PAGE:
The group also flagged a £3.5m
hit to net rental income from retail
restructurings and administrations
such as Toys R Us and New Look.
NEWS
2-30
VOICES
16-20
FRiDAY
31-43
TELECOMS
Treasury nets £1.36bn from
sale of 4G and 5G airwaves
By Caitlin Morrison
Ofcom has raised £1.36bn from its
auction of mobile airwaves for 4G
and future 5G services, the regulator
has announced.
The communications watchdog
auctioned off airwaves in two frequency bands: 2.3GHz (gigahertz),
usable by current mobile phones for
4G service, and 3.4GHz, which is one
for the bands earmarked for 5G service in the future.
Vodafone had the biggest win, taking 50MHz (megahertz) of 5G spectrum, paying £378.2m for its share.
EE won 40MHz of 5G spectrum
at a cost of £302.6m, and Hutchison,
owner of the Three network, took
20MHz of 5G, costing £151.3m.
Meanwhile, Telefonica, which
owns O2, won all 40MHz of 2.3GHz
spectrum, used for 4G, at a cost
of £205.9m. The Spanish group
also paid £317.7m for 40MHz of
5G spectrum.
The total £1.36bn raised will be
paid to the Treasury.
Airspan Spectrum Holdings,
which is backed by Japan’s SoftBank,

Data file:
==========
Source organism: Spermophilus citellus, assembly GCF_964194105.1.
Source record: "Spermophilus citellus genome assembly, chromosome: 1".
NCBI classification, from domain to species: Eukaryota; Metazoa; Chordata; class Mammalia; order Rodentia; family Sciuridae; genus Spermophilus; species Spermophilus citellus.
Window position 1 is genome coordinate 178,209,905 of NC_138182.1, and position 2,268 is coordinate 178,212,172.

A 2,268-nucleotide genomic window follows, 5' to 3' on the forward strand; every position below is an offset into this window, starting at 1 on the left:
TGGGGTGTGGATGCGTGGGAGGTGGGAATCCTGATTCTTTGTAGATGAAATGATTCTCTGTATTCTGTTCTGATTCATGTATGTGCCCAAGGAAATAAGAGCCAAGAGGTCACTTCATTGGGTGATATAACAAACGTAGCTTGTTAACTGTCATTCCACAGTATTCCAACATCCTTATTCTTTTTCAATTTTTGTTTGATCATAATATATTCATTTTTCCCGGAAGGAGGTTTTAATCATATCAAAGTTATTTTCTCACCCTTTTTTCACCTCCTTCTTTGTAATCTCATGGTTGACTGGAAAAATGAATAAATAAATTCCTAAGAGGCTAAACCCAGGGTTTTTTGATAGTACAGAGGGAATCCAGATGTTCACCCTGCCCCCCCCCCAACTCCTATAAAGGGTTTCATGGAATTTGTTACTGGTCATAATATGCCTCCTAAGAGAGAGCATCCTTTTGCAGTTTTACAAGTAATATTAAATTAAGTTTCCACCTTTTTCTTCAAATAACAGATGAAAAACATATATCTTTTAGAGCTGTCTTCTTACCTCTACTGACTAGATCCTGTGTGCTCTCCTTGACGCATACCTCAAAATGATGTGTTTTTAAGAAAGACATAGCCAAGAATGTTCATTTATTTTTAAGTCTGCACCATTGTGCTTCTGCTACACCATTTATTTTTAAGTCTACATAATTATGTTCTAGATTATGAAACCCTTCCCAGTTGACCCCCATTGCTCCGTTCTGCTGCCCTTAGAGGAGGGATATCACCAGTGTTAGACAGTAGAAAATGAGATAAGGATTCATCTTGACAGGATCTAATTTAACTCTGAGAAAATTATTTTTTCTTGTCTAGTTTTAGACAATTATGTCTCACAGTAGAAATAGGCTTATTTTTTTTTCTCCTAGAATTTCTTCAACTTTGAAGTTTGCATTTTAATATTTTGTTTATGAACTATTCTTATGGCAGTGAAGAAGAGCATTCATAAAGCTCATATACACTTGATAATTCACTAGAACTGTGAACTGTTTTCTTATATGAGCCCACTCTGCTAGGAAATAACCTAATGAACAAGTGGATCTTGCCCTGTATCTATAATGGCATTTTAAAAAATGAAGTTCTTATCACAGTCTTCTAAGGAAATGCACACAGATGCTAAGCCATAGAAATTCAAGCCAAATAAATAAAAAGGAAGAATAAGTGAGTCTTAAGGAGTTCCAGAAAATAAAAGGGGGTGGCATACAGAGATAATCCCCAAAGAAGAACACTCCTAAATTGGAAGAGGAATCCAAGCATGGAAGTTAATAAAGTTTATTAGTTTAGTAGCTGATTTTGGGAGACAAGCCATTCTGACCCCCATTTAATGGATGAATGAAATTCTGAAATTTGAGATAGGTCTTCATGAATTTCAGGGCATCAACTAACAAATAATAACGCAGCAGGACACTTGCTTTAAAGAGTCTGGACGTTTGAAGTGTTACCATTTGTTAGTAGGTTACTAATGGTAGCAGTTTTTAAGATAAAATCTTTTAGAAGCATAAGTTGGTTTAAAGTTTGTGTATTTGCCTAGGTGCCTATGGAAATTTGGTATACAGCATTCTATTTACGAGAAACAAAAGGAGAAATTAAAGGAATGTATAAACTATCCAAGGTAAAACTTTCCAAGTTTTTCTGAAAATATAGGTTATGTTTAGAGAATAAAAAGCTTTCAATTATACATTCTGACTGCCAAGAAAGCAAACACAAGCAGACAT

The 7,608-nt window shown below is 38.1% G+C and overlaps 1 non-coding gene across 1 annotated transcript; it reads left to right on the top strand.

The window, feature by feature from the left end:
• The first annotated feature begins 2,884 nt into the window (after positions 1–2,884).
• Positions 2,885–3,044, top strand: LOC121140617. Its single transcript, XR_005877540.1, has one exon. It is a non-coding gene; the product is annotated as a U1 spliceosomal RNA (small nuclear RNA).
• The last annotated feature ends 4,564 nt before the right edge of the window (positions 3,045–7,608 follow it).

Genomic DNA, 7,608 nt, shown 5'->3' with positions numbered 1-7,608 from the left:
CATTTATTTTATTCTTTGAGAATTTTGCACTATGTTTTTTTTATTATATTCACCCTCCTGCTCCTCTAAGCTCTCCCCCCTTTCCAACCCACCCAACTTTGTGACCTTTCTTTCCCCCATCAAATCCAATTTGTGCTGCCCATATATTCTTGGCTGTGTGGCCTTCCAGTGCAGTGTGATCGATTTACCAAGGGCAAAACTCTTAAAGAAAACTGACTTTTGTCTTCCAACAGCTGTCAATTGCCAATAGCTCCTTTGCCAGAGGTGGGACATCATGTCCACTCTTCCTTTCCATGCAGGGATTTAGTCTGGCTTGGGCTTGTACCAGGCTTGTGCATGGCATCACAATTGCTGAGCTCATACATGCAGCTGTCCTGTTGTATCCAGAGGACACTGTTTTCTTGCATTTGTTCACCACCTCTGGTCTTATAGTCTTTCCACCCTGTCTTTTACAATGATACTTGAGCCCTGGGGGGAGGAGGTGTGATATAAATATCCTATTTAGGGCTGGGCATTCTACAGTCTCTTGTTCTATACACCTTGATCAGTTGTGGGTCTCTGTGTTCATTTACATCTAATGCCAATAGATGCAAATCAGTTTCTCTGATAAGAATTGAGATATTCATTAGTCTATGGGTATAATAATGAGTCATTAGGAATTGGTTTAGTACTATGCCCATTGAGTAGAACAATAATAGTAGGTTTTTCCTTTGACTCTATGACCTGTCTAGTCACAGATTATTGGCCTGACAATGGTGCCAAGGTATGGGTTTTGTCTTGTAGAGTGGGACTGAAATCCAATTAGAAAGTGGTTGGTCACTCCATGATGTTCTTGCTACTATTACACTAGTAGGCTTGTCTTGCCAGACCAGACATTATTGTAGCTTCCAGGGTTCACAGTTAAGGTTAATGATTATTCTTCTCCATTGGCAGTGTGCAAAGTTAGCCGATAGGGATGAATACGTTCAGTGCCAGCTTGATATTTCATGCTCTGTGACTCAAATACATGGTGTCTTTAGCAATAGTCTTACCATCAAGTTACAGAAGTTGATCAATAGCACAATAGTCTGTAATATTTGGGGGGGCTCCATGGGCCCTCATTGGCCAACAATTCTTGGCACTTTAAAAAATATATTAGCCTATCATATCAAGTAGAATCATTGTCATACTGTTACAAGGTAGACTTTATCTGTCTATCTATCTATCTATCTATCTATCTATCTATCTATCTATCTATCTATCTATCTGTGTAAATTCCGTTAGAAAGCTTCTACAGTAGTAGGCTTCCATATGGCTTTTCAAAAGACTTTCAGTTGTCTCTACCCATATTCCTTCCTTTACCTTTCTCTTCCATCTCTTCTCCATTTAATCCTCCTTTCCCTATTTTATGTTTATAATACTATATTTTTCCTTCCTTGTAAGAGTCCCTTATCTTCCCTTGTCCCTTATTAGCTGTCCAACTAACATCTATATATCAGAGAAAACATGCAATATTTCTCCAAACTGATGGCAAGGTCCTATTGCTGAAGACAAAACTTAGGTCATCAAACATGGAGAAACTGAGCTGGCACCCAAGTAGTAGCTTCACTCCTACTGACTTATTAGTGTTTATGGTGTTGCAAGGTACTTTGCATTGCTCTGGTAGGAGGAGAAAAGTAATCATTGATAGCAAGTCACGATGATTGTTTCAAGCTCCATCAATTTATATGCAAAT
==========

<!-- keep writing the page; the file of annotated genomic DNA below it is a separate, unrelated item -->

also took part in the auction process,
but did not win any spectrum.
“This is good news for everyone
who uses their mobile phone to access the internet,” said Ofcom’s spectrum group director, Philip Marnick.
“As a nation we’re using ever more
mobile data on smartphones and
mobile devices. Releasing these airwaves will make it quicker and easier
to get online on the move. It will also
allow companies to prepare for 5G
mobile, paving the way for a range of
smart, connected devices.”
EE and Three went to the High
Court last year to challenge Ofcom’s
plans to cap the amount of mobile
spectrum that any operator can own
at 37 per cent, EE arguing it was too
restrictive and Three claiming it was
too generous. Both lost their cases.
Ofcom will now move to the assignment stage, which is the last bidding
stage of the auction. THE INDEPENDENT
5G would greatly improve
speeds on phones and
tablets, supporting the transfer
of more data with fewer delays.
But it is not expected to roll out
widely to mobiles before 2020.
GAMBLING
High rollers’ absence hits Rank profits hard
By Ravender Sembhy
Shares in Mecca Bingo owner Rank
Group have tumbled after the firm
warned about profits.
The group, which also owns the
Grosvenor Casinos chain, blamed
weaker than expected visits that
were “compounded” by cold weather.
Rank said underperformance at
Grosvenor stemmed from a “negative
contribution” from its usually big
spending “VIP players”.
In a trading update which covers
the 13 weeks to 1 April, the firm
recorded a 2 per cent fall in like-forlike sales. Mecca Bingo’s revenue fell
by 2 per cent, Grosvenor’s venues
revenues fell by 9 per cent, although
digital revenue grew by 17 per cent.
As a result, the firm’s management
now expects full-year profits in
the range of £76m to £78m, below
analysts’ consensus of £83m.
Outlook
SIMON
ENGLISH
Trump’s tariff
war with China
is so predictable
P
redicting is difficult,
especially for the future,
goes the saying. When it
comes to economics, you